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Posted: 10/31/2006 1:20:50 PM EDT
I just got off the phone with a Ruger rep. in AZ. Found out that they have had a bad batch of manuals sent out. Seems that they where not correct in how the Pistol is to be disassembled,And to be reassembled. They are sending me out a new updated book. I'm looking forward to seeing the new one.
Link Posted: 10/31/2006 9:12:12 PM EDT
Is the correct one up on the website?
Link Posted: 10/31/2006 9:15:57 PM EDT
guntest just recently ripped apart the Ruger mkIII in a review/test due to it being a PITA to assemble/reassemble. Could be because the manual was messed up?

From GT:
Ruger Mark III Competition
.22 LR No. KMKIII678GC, $555

The biggest changes we could ascertain between the new Ruger Mark III Competition and its many predecessors are the safety upgrades. We counted four safeties altogether. There’s the standard on/off thumb-activated safety at the left rear of the frame, the magazine disconnect, a loaded firearm indicator on the slide (new), and an actual key lock that locks the safety into place (new). Of the four, the only one that disappointed was the one that Ruger’s touting the most, its loaded-gun indicator. The device is narrow, though clearly marked in upper-case letters with the words "LOADED CHAMBER INDICATOR," and is flush to the rounded slide housing when the gun is unloaded. If loaded, the toggled bar sticks out, revealing a bit of warning orange and the word "LOADED" on top of the stuck-out edge. But there’s so little orange—what’s there looks accidental—and sticks out so little, it’s easy to miss. We feel the entire edge—top and end—of the portion that sticks out when the gun is loaded, should stick out more and be totally painted in warning orange.

Safeties are all well and good, but are there any other reasons to choose this Ruger, especially at more than half a grand retail, when there are always a plethora of used Rugers to be had with considerably less cash outflow?

Putting the Ruger back together required as much force as the disassembly did. Here one of our testers hammers the barrel back into alignment with a soft mallet—hand pressure alone simply didn’t cut it.

We’d have to say no. This gun functioned fine, as flawlessly as the others, though we didn’t initially think it was as accurate; groups were less than desirable for the first 200 rounds, but on our third hundred, suddenly sucked together. It seemed the gun needed a little breaking in, not unusual for any gun, and particularly for .22s. But we didn’t like the way the gun felt in the hand while firing, or its recoil and tracking pattern.

Our first criticism is that the grip is too narrow front to back (the 6-inch max circumference reading in the spec box was taken around the grip’s fattest point, which includes the thumb rest—as the hand never really grips this part, take that spec with a grain of salt). Paired with grips that have a one-sided thumb rest that force the hand into one position only, our main test shooter couldn’t get her trigger finger correctly on the trigger without pulling that finger significantly away from the off-side grip. And it doesn’t take a Camp Perry winner to know that if

you’re hooking your finger through the trigger, things are not going to go well. Big hands are going to have lots and lots of trouble getting comfortable with this gun.

The Ruger, we felt, is better balanced than the Browning. At 45 ounces unloaded, the weight fell to the front, but not so tip-forward as the Browning’s, thanks to the all-steel frame. With its 6.88-inch barrel, it had more weight distributed directly in the front of the hand than the Browning, and as a result it was nearly rock steady when held in the traditional, one-handed bullseye stance. But it didn’t shoot comfortably. In addition to vibration on recoil—we could feel the recoil through the whole gun, rather than just the muzzle jump we felt on our other two in the lineup—it tracked up and to the left. It also didn’t settle back in the hand or the rest well at all. We just couldn’t fire and have the sights end back where we started, and serious shooters should find this disturbing in the rapid-fire sequences of competitive tournaments. Complicating the matter more, we didn’t feel the rear sight provided enough space in the framing of the front sight, further reducing our ability to reference a consistent aiming point on the target.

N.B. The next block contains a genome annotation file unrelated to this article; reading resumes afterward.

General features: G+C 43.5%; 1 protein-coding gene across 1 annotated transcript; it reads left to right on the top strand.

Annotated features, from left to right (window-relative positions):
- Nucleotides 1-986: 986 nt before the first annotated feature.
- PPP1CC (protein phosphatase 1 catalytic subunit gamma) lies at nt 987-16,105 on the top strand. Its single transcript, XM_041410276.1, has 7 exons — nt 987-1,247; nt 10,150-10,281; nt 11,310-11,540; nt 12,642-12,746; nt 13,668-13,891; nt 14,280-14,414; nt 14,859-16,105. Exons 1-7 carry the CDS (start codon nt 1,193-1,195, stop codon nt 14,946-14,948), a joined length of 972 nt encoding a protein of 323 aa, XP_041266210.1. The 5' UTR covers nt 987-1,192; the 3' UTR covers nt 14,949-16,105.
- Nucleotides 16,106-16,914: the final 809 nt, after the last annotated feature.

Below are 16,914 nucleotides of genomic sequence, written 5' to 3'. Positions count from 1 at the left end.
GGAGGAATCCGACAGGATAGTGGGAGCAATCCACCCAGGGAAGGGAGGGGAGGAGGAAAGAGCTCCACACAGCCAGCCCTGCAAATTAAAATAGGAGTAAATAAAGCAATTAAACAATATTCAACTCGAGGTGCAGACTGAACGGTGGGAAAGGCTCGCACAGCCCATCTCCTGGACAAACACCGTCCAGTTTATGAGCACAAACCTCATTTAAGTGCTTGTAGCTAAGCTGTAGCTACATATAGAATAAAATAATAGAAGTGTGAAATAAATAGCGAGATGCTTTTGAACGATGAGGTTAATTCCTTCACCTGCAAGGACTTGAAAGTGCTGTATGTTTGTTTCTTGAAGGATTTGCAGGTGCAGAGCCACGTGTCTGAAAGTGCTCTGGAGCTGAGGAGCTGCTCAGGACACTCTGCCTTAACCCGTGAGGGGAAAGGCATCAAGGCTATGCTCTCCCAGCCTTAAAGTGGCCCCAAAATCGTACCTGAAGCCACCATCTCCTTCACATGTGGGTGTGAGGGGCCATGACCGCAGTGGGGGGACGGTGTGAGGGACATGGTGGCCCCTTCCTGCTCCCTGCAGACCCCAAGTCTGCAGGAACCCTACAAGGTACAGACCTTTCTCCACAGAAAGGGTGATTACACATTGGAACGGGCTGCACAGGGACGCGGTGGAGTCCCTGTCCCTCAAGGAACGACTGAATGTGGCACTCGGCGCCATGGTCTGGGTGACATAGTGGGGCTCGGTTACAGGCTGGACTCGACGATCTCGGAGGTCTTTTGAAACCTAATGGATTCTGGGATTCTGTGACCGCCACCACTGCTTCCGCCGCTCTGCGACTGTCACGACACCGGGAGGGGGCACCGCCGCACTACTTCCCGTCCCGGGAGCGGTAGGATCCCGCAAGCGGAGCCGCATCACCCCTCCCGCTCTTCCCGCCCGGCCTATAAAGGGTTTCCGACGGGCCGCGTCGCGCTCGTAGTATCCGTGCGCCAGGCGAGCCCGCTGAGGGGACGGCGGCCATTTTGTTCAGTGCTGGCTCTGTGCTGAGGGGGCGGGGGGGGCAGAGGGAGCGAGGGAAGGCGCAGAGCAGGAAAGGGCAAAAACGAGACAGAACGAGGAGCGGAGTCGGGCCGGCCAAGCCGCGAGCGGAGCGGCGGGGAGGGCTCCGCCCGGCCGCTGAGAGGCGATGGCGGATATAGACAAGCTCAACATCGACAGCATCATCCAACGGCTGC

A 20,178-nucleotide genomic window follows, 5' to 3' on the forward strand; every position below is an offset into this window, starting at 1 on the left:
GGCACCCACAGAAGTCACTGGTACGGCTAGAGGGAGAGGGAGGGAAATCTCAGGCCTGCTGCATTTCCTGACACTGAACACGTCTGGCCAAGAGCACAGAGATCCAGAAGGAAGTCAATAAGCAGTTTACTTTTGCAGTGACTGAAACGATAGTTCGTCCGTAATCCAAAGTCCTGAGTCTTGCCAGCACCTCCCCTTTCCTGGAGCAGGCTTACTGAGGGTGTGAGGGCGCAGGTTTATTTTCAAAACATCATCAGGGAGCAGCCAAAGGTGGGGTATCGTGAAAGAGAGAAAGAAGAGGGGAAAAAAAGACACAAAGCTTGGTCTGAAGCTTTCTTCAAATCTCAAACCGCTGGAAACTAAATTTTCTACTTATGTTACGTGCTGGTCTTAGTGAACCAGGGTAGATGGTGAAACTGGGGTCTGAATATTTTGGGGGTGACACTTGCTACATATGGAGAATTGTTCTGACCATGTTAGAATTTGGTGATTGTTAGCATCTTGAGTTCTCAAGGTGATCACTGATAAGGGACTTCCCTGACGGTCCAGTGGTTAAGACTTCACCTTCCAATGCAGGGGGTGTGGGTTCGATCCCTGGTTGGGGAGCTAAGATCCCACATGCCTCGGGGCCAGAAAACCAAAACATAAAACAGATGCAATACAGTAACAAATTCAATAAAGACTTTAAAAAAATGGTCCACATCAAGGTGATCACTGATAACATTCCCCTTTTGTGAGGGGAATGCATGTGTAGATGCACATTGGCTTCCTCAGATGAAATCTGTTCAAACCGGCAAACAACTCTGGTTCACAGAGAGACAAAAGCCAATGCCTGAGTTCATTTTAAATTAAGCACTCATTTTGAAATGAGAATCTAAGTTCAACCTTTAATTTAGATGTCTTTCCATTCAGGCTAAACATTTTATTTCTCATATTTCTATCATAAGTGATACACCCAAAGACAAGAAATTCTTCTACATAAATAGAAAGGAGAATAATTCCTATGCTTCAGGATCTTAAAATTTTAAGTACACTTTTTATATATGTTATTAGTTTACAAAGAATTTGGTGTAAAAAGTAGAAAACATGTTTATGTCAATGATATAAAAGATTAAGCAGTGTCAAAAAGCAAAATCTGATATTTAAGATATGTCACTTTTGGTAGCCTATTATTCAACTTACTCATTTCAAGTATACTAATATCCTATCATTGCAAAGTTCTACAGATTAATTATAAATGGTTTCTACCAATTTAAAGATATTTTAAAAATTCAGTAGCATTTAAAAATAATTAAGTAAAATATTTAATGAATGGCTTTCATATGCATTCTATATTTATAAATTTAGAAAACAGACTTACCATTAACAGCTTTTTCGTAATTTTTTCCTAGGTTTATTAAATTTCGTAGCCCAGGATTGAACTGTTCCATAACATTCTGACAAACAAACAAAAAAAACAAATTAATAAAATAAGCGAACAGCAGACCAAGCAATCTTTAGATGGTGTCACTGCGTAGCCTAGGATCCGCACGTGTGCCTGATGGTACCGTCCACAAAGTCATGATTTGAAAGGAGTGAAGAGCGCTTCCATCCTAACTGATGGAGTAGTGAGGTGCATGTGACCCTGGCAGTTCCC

The Ruger shot tightened groups when we used match-grade Eley ammunition. In fact, after about a 200-round break-in period, the Mark III Competition shot all the test ammunition more accurately.

Controls on the Ruger left something to be desired. The bolt close, for instance, is wedged between the top of the grip and the top of the frame, which flares outward to meet the rounded receiver/bolt housing. It will be hard to access for large hands/thumbs. The safety can be easily flipped off with the hand in the shooting position, but could not be flicked back on without moving the hand far out of position, thanks to its very rearward position on the frame and the huge hump in the grip thumb rest. The grip design proved to be problematic with the magazine release, as well, which is right next to but far below the rise in the wood. We did note that the magazine release worked flawlessly, though it didn’t always shoot the magazine completely out of the gun as the Browning did. The magazine did have a thumb follower button that was prominent enough to be helpful in loading the magazine, but it must be noted that the magazine on the new Mark III Competition is not interchangeable with other .22 pistols of older generations, nor vice-versa.

The final below-par grade went to the trigger. We felt there was an inordinate amount of travel/slack before we could get to the tension. At 3.75 pounds, it was spongy and actually felt heavier than that; we were surprised at the consistent scale reading. There was also substantial overtravel after the break.